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While hedge funds own 21% of Spartan Delta Corp. (TSE:SDE), individual investors are its largest shareholders with 57% ownership

If you want to know who really controls Spartan Delta Corp. (TSE:SDE), then you'll have to look at the makeup of its share registry. We can see that individual investors own the lion's share in the company with 57% ownership. That is, the group stands to benefit the most if the stock rises (or lose the most if there is a downturn).

And hedge funds on the other hand have a 21% ownership in the company.

Let's delve deeper into each type of owner of Spartan Delta, beginning with the chart below.

Check out our latest analysis for Spartan Delta

ownership-breakdown
ownership-breakdown

What Does The Institutional Ownership Tell Us About Spartan Delta?

Institutional investors commonly compare their own returns to the returns of a commonly followed index. So they generally do consider buying larger companies that are included in the relevant benchmark index.

We can see that Spartan Delta does have institutional investors; and they hold a good portion of the company's stock. This can indicate that the company has a certain degree of credibility in the investment community. However, it is best to be wary of relying on the supposed validation that comes with institutional investors. They too, get it wrong sometimes. It is not uncommon to see a big share price drop if two large institutional investors try to sell out of a stock at the same time. So it is worth checking the past earnings trajectory of Spartan Delta, (below). Of course, keep in mind that there are other factors to consider, too.

earnings-and-revenue-growth
earnings-and-revenue-growth

Our data indicates that hedge funds own 21% of Spartan Delta. That's interesting, because hedge funds can be quite active and activist. Many look for medium term catalysts that will drive the share price higher. GMT Capital Corp. is currently the largest shareholder, with 21% of shares outstanding. Meanwhile, the second and third largest shareholders, hold 5.8% and 2.4%, of the shares outstanding, respectively. Richard McHardy, who is the third-largest shareholder, also happens to hold the title of Chairman of the Board. Furthermore, CEO Fotis Kalantzis is the owner of 2.3% of the company's shares.

Our studies suggest that the top 25 shareholders collectively control less than half of the company's shares, meaning that the company's shares are widely disseminated and there is no dominant shareholder.

While it makes sense to study institutional ownership data for a company, it also makes sense to study analyst sentiments to know which way the wind is blowing. While there is some analyst coverage, the company is probably not widely covered. So it could gain more attention, down the track.

Insider Ownership Of Spartan Delta

The definition of an insider can differ slightly between different countries, but members of the board of directors always count. The company management answer to the board and the latter should represent the interests of shareholders. Notably, sometimes top-level managers are on the board themselves.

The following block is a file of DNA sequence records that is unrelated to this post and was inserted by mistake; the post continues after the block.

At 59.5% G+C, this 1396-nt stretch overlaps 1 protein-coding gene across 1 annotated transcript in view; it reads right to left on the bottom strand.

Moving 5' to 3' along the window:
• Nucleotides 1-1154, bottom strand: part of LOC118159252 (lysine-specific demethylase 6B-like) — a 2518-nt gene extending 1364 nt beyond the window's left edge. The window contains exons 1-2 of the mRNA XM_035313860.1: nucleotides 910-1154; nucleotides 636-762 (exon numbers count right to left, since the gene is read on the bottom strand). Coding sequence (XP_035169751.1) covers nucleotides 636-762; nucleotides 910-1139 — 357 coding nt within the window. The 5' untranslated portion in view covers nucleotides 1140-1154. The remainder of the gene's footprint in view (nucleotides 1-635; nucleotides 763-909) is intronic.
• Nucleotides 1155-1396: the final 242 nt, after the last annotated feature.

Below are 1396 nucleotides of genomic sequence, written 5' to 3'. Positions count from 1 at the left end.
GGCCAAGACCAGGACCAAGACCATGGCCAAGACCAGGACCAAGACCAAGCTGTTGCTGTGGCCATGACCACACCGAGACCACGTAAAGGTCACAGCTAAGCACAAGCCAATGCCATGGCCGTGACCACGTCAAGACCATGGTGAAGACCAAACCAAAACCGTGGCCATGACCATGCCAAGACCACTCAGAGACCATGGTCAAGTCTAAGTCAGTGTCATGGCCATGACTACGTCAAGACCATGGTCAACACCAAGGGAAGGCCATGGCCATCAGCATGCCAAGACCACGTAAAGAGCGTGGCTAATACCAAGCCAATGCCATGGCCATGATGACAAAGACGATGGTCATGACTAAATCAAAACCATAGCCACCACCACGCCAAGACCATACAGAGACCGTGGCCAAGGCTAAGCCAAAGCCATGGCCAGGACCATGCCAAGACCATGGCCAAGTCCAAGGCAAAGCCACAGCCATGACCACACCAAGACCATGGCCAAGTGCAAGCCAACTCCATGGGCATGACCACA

I generally consider insider ownership to be a good thing. However, on some occasions it makes it more difficult for other shareholders to hold the board accountable for decisions.

Our information suggests that insiders maintain a significant holding in Spartan Delta Corp.. Insiders own CA$234m worth of shares in the CA$2.3b company. That's quite meaningful. Most would be pleased to see the board is investing alongside them. You may wish to access this free chart showing recent trading by insiders.

General Public Ownership

The general public -- including retail investors -- own 57% of Spartan Delta. This level of ownership gives investors from the wider public some power to sway key policy decisions such as board composition, executive compensation, and the dividend payout ratio.

Private Company Ownership

It seems that Private Companies own 5.8%, of the Spartan Delta stock. It's hard to draw any conclusions from this fact alone, so its worth looking into who owns those private companies. Sometimes insiders or other related parties have an interest in shares in a public company through a separate private company.

Next Steps:

It's always worth thinking about the different groups who own shares in a company. But to understand Spartan Delta better, we need to consider many other factors. Case in point: We've spotted 3 warning signs for Spartan Delta you should be aware of, and 2 of them are significant.

If you are like me, you may want to think about whether this company will grow or shrink. Luckily, you can check this free report showing analyst forecasts for its future.

NB: Figures in this article are calculated using data from the last twelve months, which refer to the 12-month period ending on the last date of the month the financial statement is dated. This may not be consistent with full year annual report figures.

Have feedback on this article? Concerned about the content? Get in touch with us directly. Alternatively, email editorial-team (at) simplywallst.com.

This article by Simply Wall St is general in nature. We provide commentary based on historical data and analyst forecasts only using an unbiased methodology and our articles are not intended to be financial advice. It does not constitute a recommendation to buy or sell any stock, and does not take account of your objectives, or your financial situation. We aim to bring you long-term focused analysis driven by fundamental data. Note that our analysis may not factor in the latest price-sensitive company announcements or qualitative material. Simply Wall St has no position in any stocks mentioned.

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